As part of the Somme offensive, 49 tanks were used on September 15, 1916, for the first time in warfare. The Allies attacked German lines in the vicinity of the villages of Flers and Courcelette in Northern France and Sir Douglas Haig, commander-in-chief of the British forces, had ordered all tanks then available to assist in the attack. The British Mark I heavy tank was so unreliable that only 27 actually made it to the German front lines, but the few tanks that made it to the thick of the fighting showed how useful this technological breakthrough could be.

As for the public back home, there were a lot of rumours about what these machines actually looked like and about how useful they were. Little real information from the front made it past the military censors. Layers of propaganda from British and German sources further confused the issue. But on October 28, 1916, Scientific American published a photograph of a tank that had been involved in the fighting; for most of our readers it was their first image of an actual tank (some images of tanks had appeared in daily newspapers in the previous two weeks). Here’s the text that accompanied the image (this is the full article as published):

“‘Land Cruisers’ in the Battle of the Somme

‘Tanks’ they have been dubbed by the mass of British fighting men at the front; but among the more discerning minority they have more aptly been set down as ‘land cruisers.’

“And such in truth they are, as a brief study of this, the very first photograph of the new war machine to be published, will show. For, like the fighting ship of the seas, it is built solely of steel, and from deck to keel is plated with armor sufficient to protect its vitals against such projectiles as are likely to come its way. Dissect the naval cruiser, and you will find that its vitals (engines, magazines, steering gear, etc.) are contained within a sort of inverted, armored box, consisting of sides, ends and roof. So in the land cruiser the engines, fuel tanks, steering gear, ammunition supplyto say nothing of the crew, are all snugly sheltered from the bullets of the enemy, from whatever direction they may come, even if from above.

“Like the ship, the ‘tank’ is steered by means of a rudder at the stern—represented by the pair of wheels in the forefront of the picture—for the view is taken from the rear, not the front of the machine. Possibly the steering is also done by the separate manipulation of the tractor belts.

“And lastly, to make the parallel complete, the battery of Maxim guns is mounted in two sponsons amidship, one on each broadside. So strict is the parallel here, that we may describe the concentration of fire in true shipshape fashion by saying that the land cruiser has a bow and stern fire of four guns and a fire of three guns on each broadside.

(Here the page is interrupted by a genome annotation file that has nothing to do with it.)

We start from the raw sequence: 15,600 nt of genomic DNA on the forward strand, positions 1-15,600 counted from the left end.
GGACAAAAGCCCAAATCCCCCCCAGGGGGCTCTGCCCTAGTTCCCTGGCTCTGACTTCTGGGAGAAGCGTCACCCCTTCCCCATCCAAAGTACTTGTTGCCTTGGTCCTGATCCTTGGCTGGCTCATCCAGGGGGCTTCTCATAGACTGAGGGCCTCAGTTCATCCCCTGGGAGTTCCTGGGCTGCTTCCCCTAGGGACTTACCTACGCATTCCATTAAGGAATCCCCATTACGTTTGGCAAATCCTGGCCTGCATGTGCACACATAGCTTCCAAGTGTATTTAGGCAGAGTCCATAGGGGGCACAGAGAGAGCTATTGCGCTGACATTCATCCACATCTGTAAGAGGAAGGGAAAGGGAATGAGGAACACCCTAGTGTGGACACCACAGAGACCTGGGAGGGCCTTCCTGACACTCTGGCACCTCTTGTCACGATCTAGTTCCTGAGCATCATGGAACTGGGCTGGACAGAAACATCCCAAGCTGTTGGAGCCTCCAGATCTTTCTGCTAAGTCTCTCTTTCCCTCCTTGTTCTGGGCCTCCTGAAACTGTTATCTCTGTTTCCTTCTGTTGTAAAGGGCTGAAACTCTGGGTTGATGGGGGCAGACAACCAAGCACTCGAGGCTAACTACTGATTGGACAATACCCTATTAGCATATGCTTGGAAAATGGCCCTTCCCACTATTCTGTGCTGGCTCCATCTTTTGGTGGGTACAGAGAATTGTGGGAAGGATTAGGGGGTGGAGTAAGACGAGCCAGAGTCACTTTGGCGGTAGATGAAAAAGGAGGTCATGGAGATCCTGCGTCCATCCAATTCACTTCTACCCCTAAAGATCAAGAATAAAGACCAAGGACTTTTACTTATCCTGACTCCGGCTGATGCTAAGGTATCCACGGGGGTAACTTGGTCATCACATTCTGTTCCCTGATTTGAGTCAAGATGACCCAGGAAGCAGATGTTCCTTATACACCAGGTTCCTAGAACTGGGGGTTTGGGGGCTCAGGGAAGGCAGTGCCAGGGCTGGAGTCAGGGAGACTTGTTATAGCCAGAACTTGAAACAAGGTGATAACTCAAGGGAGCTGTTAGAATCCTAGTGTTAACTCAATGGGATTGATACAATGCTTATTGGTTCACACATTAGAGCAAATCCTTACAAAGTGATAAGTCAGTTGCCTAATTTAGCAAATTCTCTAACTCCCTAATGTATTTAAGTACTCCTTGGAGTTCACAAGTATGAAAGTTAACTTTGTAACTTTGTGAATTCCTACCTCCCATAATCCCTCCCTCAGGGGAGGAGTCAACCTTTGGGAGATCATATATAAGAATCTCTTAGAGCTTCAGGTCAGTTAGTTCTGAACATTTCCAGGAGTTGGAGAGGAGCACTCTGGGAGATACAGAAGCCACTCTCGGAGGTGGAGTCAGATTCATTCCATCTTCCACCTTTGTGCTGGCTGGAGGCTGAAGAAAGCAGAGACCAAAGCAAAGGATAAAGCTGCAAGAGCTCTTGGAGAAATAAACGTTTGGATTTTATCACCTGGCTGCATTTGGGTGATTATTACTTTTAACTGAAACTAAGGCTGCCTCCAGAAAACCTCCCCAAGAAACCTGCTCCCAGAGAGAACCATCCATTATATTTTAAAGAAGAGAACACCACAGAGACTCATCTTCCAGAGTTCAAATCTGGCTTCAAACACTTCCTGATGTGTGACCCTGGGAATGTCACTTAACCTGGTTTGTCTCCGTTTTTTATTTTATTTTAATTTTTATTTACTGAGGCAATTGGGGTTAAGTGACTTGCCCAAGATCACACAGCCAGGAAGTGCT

“The machine is driven by two broad caterpillar belts, which extend for its full length. An interesting feature is the upward inclination of the forward one third of the belts, at an angle, apparently, of between 30 and 40 degrees. It is this feature which enables the cruiser to ‘breast a heavy sea’—that is to say climb over a bank, or lift itself out of a shell hole. For when the rear two thirds of its length is resting on one side of the shell hole, or battered down trench, the upwardly sloping forward third is bedded against the other side, and because of the heavy grip of its tractor belt, exerts a powerful lifting effect, which carries the front end of the machine up the slope.

“The photograph shows a land cruiser in distress. The right-hand belt has parted, and the broken end, evidently, has caught in the machine. As it moved forward, and the belt was drawn over the double sprocket wheel (plainly discernible in the photograph) the belt was pushed up into a loop, clear of the rail.

“The upward slope at the front end explains the feats of crushing down trees, walls, and even buildings; for the machine would begin to climb up on an obstacle, using its own great weight to bend over and crush down everything in its path.”

This image is peculiar in at least one respect: looking closely at this British Mark I tank, the two machine-gun ports visible are filled with what looks like 4x4 lumber. We can only speculate about why they were placed there. The right-hand track is clearly disabled. The wheels in the back were originally thought to aid in steering the vehicle. The structure on top was strung with wire and was designed to keep grenades off the roof of the vehicle.

This particular tank is probably tank C16 (named “Corunna”), commanded by 2nd Lt. Eric Purdy of the Machine-Gun Company. With two other tanks it attacked German lines near Combles and Leuze Wood on September 15. The right-hand track was knocked out by an artillery shell, but the crew, in their disabled tank, kept fighting with their machine guns for another five hours until advancing infantry relieved them. Because the tank could not be moved, the crew removed the tank’s weapons and set fire to it.

The derilict tank seems to have sat on the battlefield for while. On the European Unions’ Europeana Collections website there is a watercolor that is probably  the same tank, here.

And from the same source a drawing of what appears to be the same tank, here.

Thanks to Tom Donovan of Thomas Donovan Editions for some interesting information on tanks at the battle of Flers-Courcelette. 


Our full archive of the war, called Scientific American Chronicles: World War I, has many articles from 1914–1918 on technological development in the First World War. It is available for purchase at